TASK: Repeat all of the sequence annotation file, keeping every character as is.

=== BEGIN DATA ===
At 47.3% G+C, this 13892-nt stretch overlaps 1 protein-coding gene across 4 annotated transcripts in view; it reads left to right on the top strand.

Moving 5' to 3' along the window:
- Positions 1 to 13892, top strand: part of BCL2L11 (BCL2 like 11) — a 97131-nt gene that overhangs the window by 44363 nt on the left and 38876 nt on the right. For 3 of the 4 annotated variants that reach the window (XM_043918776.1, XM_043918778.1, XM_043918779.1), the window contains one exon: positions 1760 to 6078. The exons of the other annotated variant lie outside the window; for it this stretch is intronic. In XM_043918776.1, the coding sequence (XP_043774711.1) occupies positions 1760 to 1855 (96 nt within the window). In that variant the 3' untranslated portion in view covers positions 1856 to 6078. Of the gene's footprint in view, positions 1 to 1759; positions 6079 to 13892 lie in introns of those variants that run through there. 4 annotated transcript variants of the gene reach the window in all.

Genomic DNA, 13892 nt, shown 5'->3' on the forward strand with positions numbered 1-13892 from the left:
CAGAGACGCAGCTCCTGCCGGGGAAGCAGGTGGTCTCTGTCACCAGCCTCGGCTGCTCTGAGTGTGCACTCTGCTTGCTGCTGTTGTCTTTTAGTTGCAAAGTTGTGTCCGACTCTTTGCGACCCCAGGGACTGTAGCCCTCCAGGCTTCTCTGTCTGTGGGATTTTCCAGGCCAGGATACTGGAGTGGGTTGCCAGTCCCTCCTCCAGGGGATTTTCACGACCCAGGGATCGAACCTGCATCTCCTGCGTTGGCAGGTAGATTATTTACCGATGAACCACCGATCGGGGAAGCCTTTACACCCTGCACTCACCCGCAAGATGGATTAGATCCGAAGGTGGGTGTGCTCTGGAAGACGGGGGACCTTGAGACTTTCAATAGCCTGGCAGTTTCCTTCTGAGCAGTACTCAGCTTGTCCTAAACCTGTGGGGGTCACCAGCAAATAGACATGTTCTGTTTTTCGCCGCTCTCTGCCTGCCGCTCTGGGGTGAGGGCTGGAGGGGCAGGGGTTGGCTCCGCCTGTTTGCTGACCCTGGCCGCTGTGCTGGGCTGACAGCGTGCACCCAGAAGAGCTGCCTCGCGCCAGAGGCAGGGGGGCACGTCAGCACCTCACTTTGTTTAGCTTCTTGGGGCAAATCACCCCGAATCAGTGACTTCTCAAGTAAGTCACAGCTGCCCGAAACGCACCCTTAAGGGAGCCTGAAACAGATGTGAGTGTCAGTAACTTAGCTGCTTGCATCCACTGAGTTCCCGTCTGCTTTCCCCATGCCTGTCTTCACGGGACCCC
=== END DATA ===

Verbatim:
At 47.3% G+C, this 13892-nt stretch overlaps 1 protein-coding gene across 4 annotated transcripts in view; it reads left to right on the top strand.

Moving 5' to 3' along the window:
- Positions 1 to 13892, top strand: part of BCL2L11 (BCL2 like 11) — a 97131-nt gene that overhangs the window by 44363 nt on the left and 38876 nt on the right. For 3 of the 4 annotated variants that reach the window (XM_043918776.1, XM_043918778.1, XM_043918779.1), the window contains one exon: positions 1760 to 6078. The exons of the other annotated variant lie outside the window; for it this stretch is intronic. In XM_043918776.1, the coding sequence (XP_043774711.1) occupies positions 1760 to 1855 (96 nt within the window). In that variant the 3' untranslated portion in view covers positions 1856 to 6078. Of the gene's footprint in view, positions 1 to 1759; positions 6079 to 13892 lie in introns of those variants that run through there. 4 annotated transcript variants of the gene reach the window in all.

Genomic DNA, 13892 nt, shown 5'->3' on the forward strand with positions numbered 1-13892 from the left:
CAGAGACGCAGCTCCTGCCGGGGAAGCAGGTGGTCTCTGTCACCAGCCTCGGCTGCTCTGAGTGTGCACTCTGCTTGCTGCTGTTGTCTTTTAGTTGCAAAGTTGTGTCCGACTCTTTGCGACCCCAGGGACTGTAGCCCTCCAGGCTTCTCTGTCTGTGGGATTTTCCAGGCCAGGATACTGGAGTGGGTTGCCAGTCCCTCCTCCAGGGGATTTTCACGACCCAGGGATCGAACCTGCATCTCCTGCGTTGGCAGGTAGATTATTTACCGATGAACCACCGATCGGGGAAGCCTTTACACCCTGCACTCACCCGCAAGATGGATTAGATCCGAAGGTGGGTGTGCTCTGGAAGACGGGGGACCTTGAGACTTTCAATAGCCTGGCAGTTTCCTTCTGAGCAGTACTCAGCTTGTCCTAAACCTGTGGGGGTCACCAGCAAATAGACATGTTCTGTTTTTCGCCGCTCTCTGCCTGCCGCTCTGGGGTGAGGGCTGGAGGGGCAGGGGTTGGCTCCGCCTGTTTGCTGACCCTGGCCGCTGTGCTGGGCTGACAGCGTGCACCCAGAAGAGCTGCCTCGCGCCAGAGGCAGGGGGGCACGTCAGCACCTCACTTTGTTTAGCTTCTTGGGGCAAATCACCCCGAATCAGTGACTTCTCAAGTAAGTCACAGCTGCCCGAAACGCACCCTTAAGGGAGCCTGAAACAGATGTGAGTGTCAGTAACTTAGCTGCTTGCATCCACTGAGTTCCCGTCTGCTTTCCCCATGCCTGTCTTCACGGGACCCC